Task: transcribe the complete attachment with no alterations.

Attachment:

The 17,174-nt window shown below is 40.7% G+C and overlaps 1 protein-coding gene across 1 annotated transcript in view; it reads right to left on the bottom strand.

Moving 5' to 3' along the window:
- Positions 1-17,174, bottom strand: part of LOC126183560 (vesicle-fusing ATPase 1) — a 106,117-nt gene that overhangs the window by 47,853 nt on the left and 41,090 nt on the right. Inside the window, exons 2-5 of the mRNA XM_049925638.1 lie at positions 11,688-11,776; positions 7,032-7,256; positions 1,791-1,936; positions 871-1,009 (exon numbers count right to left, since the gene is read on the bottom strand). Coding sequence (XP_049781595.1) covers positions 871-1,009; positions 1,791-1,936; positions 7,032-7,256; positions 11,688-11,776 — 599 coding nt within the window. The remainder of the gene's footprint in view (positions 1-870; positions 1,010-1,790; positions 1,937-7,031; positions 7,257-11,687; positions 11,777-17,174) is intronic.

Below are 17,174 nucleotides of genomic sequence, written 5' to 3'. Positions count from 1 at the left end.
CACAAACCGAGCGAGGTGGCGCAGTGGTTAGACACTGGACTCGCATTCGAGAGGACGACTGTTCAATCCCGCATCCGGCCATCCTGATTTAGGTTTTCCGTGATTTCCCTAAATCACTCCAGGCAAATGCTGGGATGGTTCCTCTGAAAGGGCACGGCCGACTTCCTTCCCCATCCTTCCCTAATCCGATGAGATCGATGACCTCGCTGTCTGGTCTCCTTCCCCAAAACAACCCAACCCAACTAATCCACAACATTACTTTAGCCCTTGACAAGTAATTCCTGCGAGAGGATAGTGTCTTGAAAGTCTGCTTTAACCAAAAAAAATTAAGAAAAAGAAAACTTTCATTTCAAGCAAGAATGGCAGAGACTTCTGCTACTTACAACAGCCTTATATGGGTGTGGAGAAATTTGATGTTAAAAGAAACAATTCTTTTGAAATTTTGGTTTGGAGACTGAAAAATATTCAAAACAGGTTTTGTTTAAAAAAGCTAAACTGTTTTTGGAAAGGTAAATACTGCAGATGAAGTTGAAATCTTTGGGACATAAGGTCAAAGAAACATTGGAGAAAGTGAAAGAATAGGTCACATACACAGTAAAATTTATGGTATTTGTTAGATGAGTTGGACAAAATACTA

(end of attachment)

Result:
The 17,174-nt window shown below is 40.7% G+C and overlaps 1 protein-coding gene across 1 annotated transcript in view; it reads right to left on the bottom strand.

Moving 5' to 3' along the window:
- Positions 1-17,174, bottom strand: part of LOC126183560 (vesicle-fusing ATPase 1) — a 106,117-nt gene that overhangs the window by 47,853 nt on the left and 41,090 nt on the right. Inside the window, exons 2-5 of the mRNA XM_049925638.1 lie at positions 11,688-11,776; positions 7,032-7,256; positions 1,791-1,936; positions 871-1,009 (exon numbers count right to left, since the gene is read on the bottom strand). Coding sequence (XP_049781595.1) covers positions 871-1,009; positions 1,791-1,936; positions 7,032-7,256; positions 11,688-11,776 — 599 coding nt within the window. The remainder of the gene's footprint in view (positions 1-870; positions 1,010-1,790; positions 1,937-7,031; positions 7,257-11,687; positions 11,777-17,174) is intronic.

Below are 17,174 nucleotides of genomic sequence, written 5' to 3'. Positions count from 1 at the left end.
CACAAACCGAGCGAGGTGGCGCAGTGGTTAGACACTGGACTCGCATTCGAGAGGACGACTGTTCAATCCCGCATCCGGCCATCCTGATTTAGGTTTTCCGTGATTTCCCTAAATCACTCCAGGCAAATGCTGGGATGGTTCCTCTGAAAGGGCACGGCCGACTTCCTTCCCCATCCTTCCCTAATCCGATGAGATCGATGACCTCGCTGTCTGGTCTCCTTCCCCAAAACAACCCAACCCAACTAATCCACAACATTACTTTAGCCCTTGACAAGTAATTCCTGCGAGAGGATAGTGTCTTGAAAGTCTGCTTTAACCAAAAAAAATTAAGAAAAAGAAAACTTTCATTTCAAGCAAGAATGGCAGAGACTTCTGCTACTTACAACAGCCTTATATGGGTGTGGAGAAATTTGATGTTAAAAGAAACAATTCTTTTGAAATTTTGGTTTGGAGACTGAAAAATATTCAAAACAGGTTTTGTTTAAAAAAGCTAAACTGTTTTTGGAAAGGTAAATACTGCAGATGAAGTTGAAATCTTTGGGACATAAGGTCAAAGAAACATTGGAGAAAGTGAAAGAATAGGTCACATACACAGTAAAATTTATGGTATTTGTTAGATGAGTTGGACAAAATACTA